Histogram: – “A Histogram is a pictorial representation of graphs of frequency distribution by means of adjacent rectangles, whose areas are proportional to the frequencies represented” The Histogram can be constructed by taking variable (class intervals) on x-axis and class frequency (f) along y-axis. On each of the class intervals rectangles are erected. The width and height of the rectangles are proportional to the length of the class and class frequencies respectively.

The graph formed by series of such rectangles adjacent to one another is called Histogram. From the Histogram Mode(Z) can be obtained by joining the end point of the highest rectangle to the diagonal end point of the adjacent rectangles, and a perpendicular drawn to intersection of these lines to the x-axis, which gives the value of mode.

On the basis of Histogram, Frequency polygon and Frequency curve can be constructed. Frequency distribution with Inclusive class intervals should be converted into Exclusive and for unequal width of the class interval. Histogram is constructed with, width of the class interval against Frequency density (f/w).

Frequency Polygon: – This graph is preferred when two or more frequency distributions are required to compare on the same graph. It is so called because of its resemblance with the plane geometrical figure polygon (many angled) representing frequency distribution. We can construct polygon in two ways- By drawing first Histogram and then joining the. mid-points of the upper horizontal lines of each rectangles. Thus obtained polygons ends are extended to touch the base line at a distance of half class interval.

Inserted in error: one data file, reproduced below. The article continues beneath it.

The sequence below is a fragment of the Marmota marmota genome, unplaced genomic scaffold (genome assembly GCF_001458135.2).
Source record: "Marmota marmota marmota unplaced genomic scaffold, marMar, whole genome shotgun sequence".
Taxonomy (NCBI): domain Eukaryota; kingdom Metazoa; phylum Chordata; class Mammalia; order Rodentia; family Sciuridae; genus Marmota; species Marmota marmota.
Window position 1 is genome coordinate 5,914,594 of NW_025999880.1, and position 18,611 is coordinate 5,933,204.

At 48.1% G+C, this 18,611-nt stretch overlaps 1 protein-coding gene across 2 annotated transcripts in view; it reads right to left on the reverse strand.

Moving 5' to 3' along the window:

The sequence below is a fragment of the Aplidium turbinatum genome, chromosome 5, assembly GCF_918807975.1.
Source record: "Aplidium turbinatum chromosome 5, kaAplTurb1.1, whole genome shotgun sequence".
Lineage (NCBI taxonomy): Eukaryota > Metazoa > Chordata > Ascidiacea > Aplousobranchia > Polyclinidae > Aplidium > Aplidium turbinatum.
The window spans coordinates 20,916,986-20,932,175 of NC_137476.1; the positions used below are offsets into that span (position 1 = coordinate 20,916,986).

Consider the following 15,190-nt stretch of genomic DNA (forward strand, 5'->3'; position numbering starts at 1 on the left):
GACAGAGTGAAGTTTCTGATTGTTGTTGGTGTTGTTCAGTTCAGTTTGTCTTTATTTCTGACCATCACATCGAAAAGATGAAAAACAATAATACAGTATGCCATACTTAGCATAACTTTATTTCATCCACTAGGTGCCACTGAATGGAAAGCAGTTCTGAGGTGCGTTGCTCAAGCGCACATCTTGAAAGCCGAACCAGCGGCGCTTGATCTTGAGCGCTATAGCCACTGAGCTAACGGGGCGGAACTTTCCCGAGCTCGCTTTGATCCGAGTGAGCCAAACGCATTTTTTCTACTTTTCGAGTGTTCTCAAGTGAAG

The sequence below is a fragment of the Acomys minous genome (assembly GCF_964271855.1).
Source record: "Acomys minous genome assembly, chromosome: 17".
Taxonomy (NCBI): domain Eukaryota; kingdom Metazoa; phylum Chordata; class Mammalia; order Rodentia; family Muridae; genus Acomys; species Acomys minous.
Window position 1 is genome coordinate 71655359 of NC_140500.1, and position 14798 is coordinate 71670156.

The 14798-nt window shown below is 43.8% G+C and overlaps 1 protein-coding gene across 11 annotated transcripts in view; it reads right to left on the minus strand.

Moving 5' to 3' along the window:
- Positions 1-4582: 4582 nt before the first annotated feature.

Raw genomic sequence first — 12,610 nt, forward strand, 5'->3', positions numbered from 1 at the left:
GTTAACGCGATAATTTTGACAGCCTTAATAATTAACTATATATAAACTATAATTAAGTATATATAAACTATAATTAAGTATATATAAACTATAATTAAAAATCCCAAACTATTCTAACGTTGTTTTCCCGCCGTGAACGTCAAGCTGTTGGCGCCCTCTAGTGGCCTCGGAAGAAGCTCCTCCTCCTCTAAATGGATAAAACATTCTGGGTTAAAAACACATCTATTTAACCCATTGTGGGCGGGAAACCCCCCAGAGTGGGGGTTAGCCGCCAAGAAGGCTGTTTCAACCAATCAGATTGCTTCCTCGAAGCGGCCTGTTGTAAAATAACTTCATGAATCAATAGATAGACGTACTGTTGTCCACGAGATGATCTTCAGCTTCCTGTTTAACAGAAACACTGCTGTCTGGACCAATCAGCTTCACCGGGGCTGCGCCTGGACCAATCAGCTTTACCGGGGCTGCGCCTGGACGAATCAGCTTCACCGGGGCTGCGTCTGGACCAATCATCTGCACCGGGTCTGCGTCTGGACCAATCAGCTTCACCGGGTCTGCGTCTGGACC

Another method of drawing a polygon is that by taking all the mid-points of the class intervals and the corresponding frequencies areplotted. Thus obtained end points are joined by straight lines. And end points are extended to reach the base line at a distance of half class interval.

Frequency Curve: – A frequency polygon obtained from the Histogram or direct by midpoints of the various classes, is not a smooth curve. Its boundaries are made up of straight lines and it has sharp corners, these sharp corners can be removed by a free hand curve drawn along the frequency polygon.